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Why Shell Has Soured on The London Stock Exchange

A couple of days ago, we reported that scores of beleaguered solar companies in Europe are fleeing the continent amid intense competition from China and setting up shop in the U.S., thanks to the latter’s favorable solar and clean energy policies. Notably, Swiss solar module maker Meyer Burger has announced plans to wind up panel production in Germany and move to the United States after failing to garner support from the German federal government. Similarly, battery company Freyr has stopped work at a half-finished plant near the Arctic Circle and plans to relocate to the U.S. These companies hope to benefit from the 45X production tax credit (PTC) under the Inflation Reduction Act (IRA).

The exodus of European companies seeking greener pastures in America is, however, not confined to the solar sector. British multinational oil & gas giant, Shell Plc (NYSE:SHEL) has threatened to delist from the London Stock Exchange (LSE) and list on the New York Stock Exchange (NYSE). Shell CEO Wael Sawan has told Bloomberg that the company is grossly undervalued in London due to shareholder apathy to the oil and gas sector.

Sawan has also expressed deep frustration by investors’ under-appreciation of the financial performance of the company, as well as the British government’s over-taxation of its profits. Sawan has vowed to “look at all options”, including switching the group’s listing to New York in a bid to close the valuation gap with American Big Oil companies Exxon Mobil Corp. (NYSE:XOM) and Chevron Corp. (NYSE:CVX). The company’s share price is now close to a record high at £28.51, thanks in part due to geopolitical upheavals of recent years that have supported higher gas and oil prices. Still, Sawan believes the shares are undervalued.

Sawan is not the first Shell executive to adopt this line of thinking. Former Shell CEO Van Beurden has revealed that back in 2021, the company had considered listing in the U.S. when it dropped its dual Anglo-Dutch listing and moved its headquarters to London. However, it decided that leaving Europe was “a bridge too far”.

To be fair, European energy companies, including Shell, have traditionally traded at a discount to their American peers. However, the gap has been widening in recent years. For instance, in 2018, Shell’s value including debt was around 6x EBITDA (Earnings before Interest, Taxes, Depreciation, and Amortization) while Exxon was valued at 7x EBITDA. Valuations for fossil fuel companies have gone south over the past years thanks to the clean energy transition. Still, Europe’s energy giants have seen their valuations deteriorate faster than their American counterparts: Shell is now valued at 4x EBITDA compared to 6x EBITDA for Exxon.

Different business strategies could also explain the widening valuation gaps. In 2021, former CEO Van Beurden declared that oil prices would remain low forever, and aimed for an expected reduction in oil production of around 1% to 2% each year until 2030. Whereas his successor ditched that goal last year, Shell’s total oil and gas production in 2030 is expected to be roughly the same as in 2022. In contrast, Exxon’s oil output alone is set to grow at a 7% compound rate thanks to investments in Guyana as well as its recent $60 billion takeover of Pioneer Natural Resources.

Meanwhile, Shell and its European peers continue investing heavily in renewable energy compared to America’s Big Oil companies. Despite Sawan’s efforts to scale back on green investments, Shell still invested around 20% of its cash capital spending on low-carbon assets, compared to just 2% of cash that Exxon spent on low-carbon solutions that primarily focused on capturing and storing carbon emissions. A big part of that is due to higher levels of climate activism in Europe. For instance, earlier this year, green activists staged a protest outside Shell’s London headquarters after the company announced annual profit of more than $28bn (£22bn) for 2023, one of its most profitable years on record.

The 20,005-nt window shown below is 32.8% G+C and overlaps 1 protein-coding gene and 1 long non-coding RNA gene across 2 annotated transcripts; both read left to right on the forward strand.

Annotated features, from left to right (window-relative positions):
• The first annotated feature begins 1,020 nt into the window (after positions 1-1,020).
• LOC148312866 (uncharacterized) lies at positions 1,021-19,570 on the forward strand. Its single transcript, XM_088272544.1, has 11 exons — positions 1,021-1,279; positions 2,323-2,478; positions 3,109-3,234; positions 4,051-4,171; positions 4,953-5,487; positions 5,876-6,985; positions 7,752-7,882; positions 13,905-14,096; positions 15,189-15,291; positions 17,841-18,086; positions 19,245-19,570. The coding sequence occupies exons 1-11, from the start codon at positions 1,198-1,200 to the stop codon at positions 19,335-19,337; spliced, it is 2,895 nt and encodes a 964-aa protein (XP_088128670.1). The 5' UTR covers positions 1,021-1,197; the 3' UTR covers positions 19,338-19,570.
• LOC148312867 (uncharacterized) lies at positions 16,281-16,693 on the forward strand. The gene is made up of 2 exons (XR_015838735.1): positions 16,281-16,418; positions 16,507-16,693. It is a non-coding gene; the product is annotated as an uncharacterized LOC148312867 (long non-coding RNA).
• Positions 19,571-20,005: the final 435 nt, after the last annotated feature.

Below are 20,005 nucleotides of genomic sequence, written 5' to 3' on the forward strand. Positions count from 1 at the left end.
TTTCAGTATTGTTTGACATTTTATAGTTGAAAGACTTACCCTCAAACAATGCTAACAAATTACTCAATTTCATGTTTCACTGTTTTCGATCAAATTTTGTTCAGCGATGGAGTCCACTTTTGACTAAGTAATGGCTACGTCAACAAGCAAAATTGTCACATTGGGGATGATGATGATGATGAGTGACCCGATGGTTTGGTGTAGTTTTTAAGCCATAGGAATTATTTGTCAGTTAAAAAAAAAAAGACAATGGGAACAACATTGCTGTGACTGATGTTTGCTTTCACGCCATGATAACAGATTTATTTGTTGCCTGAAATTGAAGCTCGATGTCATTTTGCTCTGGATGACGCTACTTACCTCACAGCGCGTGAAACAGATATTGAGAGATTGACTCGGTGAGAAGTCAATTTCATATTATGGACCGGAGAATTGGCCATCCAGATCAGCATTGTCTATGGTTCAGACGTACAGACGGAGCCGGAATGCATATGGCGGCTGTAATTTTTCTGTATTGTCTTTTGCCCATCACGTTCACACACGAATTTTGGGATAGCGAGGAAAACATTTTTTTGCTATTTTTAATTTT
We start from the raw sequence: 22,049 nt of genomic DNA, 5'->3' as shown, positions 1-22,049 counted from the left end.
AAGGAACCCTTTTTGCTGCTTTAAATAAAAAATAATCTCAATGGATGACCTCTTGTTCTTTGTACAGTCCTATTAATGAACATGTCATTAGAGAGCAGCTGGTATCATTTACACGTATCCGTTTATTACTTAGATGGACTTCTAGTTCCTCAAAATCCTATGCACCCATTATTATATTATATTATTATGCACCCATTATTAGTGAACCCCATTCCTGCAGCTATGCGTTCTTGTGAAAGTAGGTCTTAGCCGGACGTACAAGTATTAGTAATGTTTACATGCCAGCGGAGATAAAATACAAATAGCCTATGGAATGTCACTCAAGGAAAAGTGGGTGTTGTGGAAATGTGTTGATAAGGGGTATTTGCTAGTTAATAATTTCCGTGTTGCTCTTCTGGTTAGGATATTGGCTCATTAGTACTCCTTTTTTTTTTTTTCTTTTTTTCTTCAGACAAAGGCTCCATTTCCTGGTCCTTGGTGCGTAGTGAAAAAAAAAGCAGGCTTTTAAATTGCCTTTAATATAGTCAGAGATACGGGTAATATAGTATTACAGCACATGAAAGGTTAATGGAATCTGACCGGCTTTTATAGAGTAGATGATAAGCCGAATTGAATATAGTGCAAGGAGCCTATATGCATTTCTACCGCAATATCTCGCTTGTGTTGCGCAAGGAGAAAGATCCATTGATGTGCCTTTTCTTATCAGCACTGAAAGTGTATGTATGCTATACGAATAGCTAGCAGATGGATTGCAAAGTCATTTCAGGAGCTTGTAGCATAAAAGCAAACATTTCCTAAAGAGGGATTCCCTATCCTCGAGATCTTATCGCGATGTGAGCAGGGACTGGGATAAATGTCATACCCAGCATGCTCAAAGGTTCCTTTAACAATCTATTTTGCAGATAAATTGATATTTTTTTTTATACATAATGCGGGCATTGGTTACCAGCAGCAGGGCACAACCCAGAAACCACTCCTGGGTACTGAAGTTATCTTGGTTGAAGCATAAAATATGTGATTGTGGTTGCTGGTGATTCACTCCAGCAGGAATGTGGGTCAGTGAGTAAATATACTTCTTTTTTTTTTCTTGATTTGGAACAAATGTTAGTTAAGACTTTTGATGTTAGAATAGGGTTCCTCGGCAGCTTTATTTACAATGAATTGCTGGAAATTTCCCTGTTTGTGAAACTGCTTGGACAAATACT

Coming To America

Shell is not alone. American bourses are increasingly proving attractive to European companies. The past couple of years has seen several European heavyweights, including plumbing and heating products company UK-based Ferguson Plc (NYSE:FERG), German chemicals company Linde Plc. (NASDAQ:LIN), Irish building and construction company CRH Plc (NYSE:CRH) and British betting company Flutter Entertainment (NYSE:FLUT), are moving to American exchanges while office co-working solutions group IWG is reportedly heading stateside, too.

More worryingly for the UK and Europe, fewer companies are joining their capital markets. Last year, LSE recorded just 23 IPOs, down from 74 in 2022. In contrast, the Americas saw a 155% surge in total IPO proceeds in 2023, with about 132 deals taking place across U.S. exchanges.

Whereas factors such as investor preferences, onerous policies and regulations in European markets and higher executive salaries have all been playing a part in this shift, NYSE’s vice chair John Tuttle says the biggest reason is simply because the U.S. stock exchange is the most attractive in the world.

“No matter how you look at the data, the United States has the deepest pool of liquidity and capital in the world, which has the broadest investor base. It has a lot of analysts and investors that are focused on growth, not just dividends and value,” Tuttle said at the World Economic Forum (WEF) in Davos.

Tuttle has also pointed out that companies that list in the US are eligible to be included in many indices that they would otherwise not access if listed in other markets, helping to bring in more capital, and a more stable shareholder base and ultimately increase their valuations.

By Alex Kimani for

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